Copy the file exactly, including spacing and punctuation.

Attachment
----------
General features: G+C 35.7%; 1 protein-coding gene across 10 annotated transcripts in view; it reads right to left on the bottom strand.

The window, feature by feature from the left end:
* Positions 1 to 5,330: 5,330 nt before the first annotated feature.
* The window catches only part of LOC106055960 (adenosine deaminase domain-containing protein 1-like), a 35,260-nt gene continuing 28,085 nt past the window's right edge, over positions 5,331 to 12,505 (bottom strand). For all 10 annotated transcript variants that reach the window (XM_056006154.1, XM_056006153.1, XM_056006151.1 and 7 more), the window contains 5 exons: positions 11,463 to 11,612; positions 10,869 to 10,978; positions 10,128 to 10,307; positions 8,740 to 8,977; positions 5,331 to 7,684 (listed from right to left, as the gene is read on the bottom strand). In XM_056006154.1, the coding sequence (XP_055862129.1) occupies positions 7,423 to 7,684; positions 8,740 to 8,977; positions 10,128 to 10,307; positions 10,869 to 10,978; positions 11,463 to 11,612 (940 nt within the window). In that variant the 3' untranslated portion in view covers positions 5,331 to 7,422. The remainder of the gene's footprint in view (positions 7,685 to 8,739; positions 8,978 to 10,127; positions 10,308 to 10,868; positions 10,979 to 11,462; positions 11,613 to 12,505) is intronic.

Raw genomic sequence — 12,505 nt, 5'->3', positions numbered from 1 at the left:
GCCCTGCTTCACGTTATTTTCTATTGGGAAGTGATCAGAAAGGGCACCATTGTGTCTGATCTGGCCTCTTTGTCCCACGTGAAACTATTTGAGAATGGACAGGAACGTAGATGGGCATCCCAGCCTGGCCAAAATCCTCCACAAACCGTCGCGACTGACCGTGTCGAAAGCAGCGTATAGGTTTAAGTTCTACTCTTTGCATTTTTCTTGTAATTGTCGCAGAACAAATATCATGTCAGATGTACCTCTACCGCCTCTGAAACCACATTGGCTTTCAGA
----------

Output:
General features: G+C 35.7%; 1 protein-coding gene across 10 annotated transcripts in view; it reads right to left on the bottom strand.

The window, feature by feature from the left end:
* Positions 1 to 5,330: 5,330 nt before the first annotated feature.
* The window catches only part of LOC106055960 (adenosine deaminase domain-containing protein 1-like), a 35,260-nt gene continuing 28,085 nt past the window's right edge, over positions 5,331 to 12,505 (bottom strand). For all 10 annotated transcript variants that reach the window (XM_056006154.1, XM_056006153.1, XM_056006151.1 and 7 more), the window contains 5 exons: positions 11,463 to 11,612; positions 10,869 to 10,978; positions 10,128 to 10,307; positions 8,740 to 8,977; positions 5,331 to 7,684 (listed from right to left, as the gene is read on the bottom strand). In XM_056006154.1, the coding sequence (XP_055862129.1) occupies positions 7,423 to 7,684; positions 8,740 to 8,977; positions 10,128 to 10,307; positions 10,869 to 10,978; positions 11,463 to 11,612 (940 nt within the window). In that variant the 3' untranslated portion in view covers positions 5,331 to 7,422. The remainder of the gene's footprint in view (positions 7,685 to 8,739; positions 8,978 to 10,127; positions 10,308 to 10,868; positions 10,979 to 11,462; positions 11,613 to 12,505) is intronic.

Raw genomic sequence — 12,505 nt, 5'->3', positions numbered from 1 at the left:
GCCCTGCTTCACGTTATTTTCTATTGGGAAGTGATCAGAAAGGGCACCATTGTGTCTGATCTGGCCTCTTTGTCCCACGTGAAACTATTTGAGAATGGACAGGAACGTAGATGGGCATCCCAGCCTGGCCAAAATCCTCCACAAACCGTCGCGACTGACCGTGTCGAAAGCAGCGTATAGGTTTAAGTTCTACTCTTTGCATTTTTCTTGTAATTGTCGCAGAACAAATATCATGTCAGATGTACCTCTACCGCCTCTGAAACCACATTGGCTTTCAGA